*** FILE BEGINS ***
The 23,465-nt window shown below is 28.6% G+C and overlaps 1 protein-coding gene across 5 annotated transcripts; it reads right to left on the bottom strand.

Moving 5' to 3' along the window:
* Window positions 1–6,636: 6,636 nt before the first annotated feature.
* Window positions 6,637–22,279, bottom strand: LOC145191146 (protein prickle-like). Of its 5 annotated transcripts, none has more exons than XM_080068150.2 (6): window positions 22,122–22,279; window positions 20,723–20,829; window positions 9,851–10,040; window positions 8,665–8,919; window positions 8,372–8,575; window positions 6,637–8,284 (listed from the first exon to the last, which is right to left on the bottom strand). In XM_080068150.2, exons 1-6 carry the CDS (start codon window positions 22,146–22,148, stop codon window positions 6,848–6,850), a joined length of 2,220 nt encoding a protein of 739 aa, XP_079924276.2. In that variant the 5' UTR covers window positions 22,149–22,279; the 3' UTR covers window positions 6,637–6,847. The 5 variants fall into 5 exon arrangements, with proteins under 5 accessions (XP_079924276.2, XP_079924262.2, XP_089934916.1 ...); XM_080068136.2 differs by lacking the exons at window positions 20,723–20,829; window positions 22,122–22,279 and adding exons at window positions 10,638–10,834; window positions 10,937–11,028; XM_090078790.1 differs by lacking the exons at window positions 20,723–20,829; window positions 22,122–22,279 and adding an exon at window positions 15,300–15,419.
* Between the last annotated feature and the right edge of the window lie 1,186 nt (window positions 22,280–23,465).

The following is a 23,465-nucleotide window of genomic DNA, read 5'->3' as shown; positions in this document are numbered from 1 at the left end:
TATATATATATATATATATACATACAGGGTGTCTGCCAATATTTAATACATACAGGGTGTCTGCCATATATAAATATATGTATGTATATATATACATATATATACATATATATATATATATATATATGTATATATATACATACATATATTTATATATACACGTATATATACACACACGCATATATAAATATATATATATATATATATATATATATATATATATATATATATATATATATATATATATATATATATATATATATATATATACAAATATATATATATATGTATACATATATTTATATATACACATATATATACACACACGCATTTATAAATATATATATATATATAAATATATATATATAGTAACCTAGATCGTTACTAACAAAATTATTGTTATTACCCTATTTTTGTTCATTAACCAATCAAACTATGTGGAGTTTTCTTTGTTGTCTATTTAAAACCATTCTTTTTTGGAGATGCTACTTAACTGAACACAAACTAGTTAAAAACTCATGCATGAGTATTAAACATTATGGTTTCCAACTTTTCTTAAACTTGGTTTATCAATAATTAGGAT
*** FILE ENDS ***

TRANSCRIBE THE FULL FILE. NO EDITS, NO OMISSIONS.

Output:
The 23,465-nt window shown below is 28.6% G+C and overlaps 1 protein-coding gene across 5 annotated transcripts; it reads right to left on the bottom strand.

Moving 5' to 3' along the window:
* Window positions 1–6,636: 6,636 nt before the first annotated feature.
* Window positions 6,637–22,279, bottom strand: LOC145191146 (protein prickle-like). Of its 5 annotated transcripts, none has more exons than XM_080068150.2 (6): window positions 22,122–22,279; window positions 20,723–20,829; window positions 9,851–10,040; window positions 8,665–8,919; window positions 8,372–8,575; window positions 6,637–8,284 (listed from the first exon to the last, which is right to left on the bottom strand). In XM_080068150.2, exons 1-6 carry the CDS (start codon window positions 22,146–22,148, stop codon window positions 6,848–6,850), a joined length of 2,220 nt encoding a protein of 739 aa, XP_079924276.2. In that variant the 5' UTR covers window positions 22,149–22,279; the 3' UTR covers window positions 6,637–6,847. The 5 variants fall into 5 exon arrangements, with proteins under 5 accessions (XP_079924276.2, XP_079924262.2, XP_089934916.1 ...); XM_080068136.2 differs by lacking the exons at window positions 20,723–20,829; window positions 22,122–22,279 and adding exons at window positions 10,638–10,834; window positions 10,937–11,028; XM_090078790.1 differs by lacking the exons at window positions 20,723–20,829; window positions 22,122–22,279 and adding an exon at window positions 15,300–15,419.
* Between the last annotated feature and the right edge of the window lie 1,186 nt (window positions 22,280–23,465).

The following is a 23,465-nucleotide window of genomic DNA, read 5'->3' as shown; positions in this document are numbered from 1 at the left end:
TATATATATATATATATATACATACAGGGTGTCTGCCAATATTTAATACATACAGGGTGTCTGCCATATATAAATATATGTATGTATATATATACATATATATACATATATATATATATATATATATGTATATATATACATACATATATTTATATATACACGTATATATACACACACGCATATATAAATATATATATATATATATATATATATATATATATATATATATATATATATATATATATATATATATATATATATATATATATACAAATATATATATATATGTATACATATATTTATATATACACATATATATACACACACGCATTTATAAATATATATATATATATAAATATATATATATAGTAACCTAGATCGTTACTAACAAAATTATTGTTATTACCCTATTTTTGTTCATTAACCAATCAAACTATGTGGAGTTTTCTTTGTTGTCTATTTAAAACCATTCTTTTTTGGAGATGCTACTTAACTGAACACAAACTAGTTAAAAACTCATGCATGAGTATTAAACATTATGGTTTCCAACTTTTCTTAAACTTGGTTTATCAATAATTAGGAT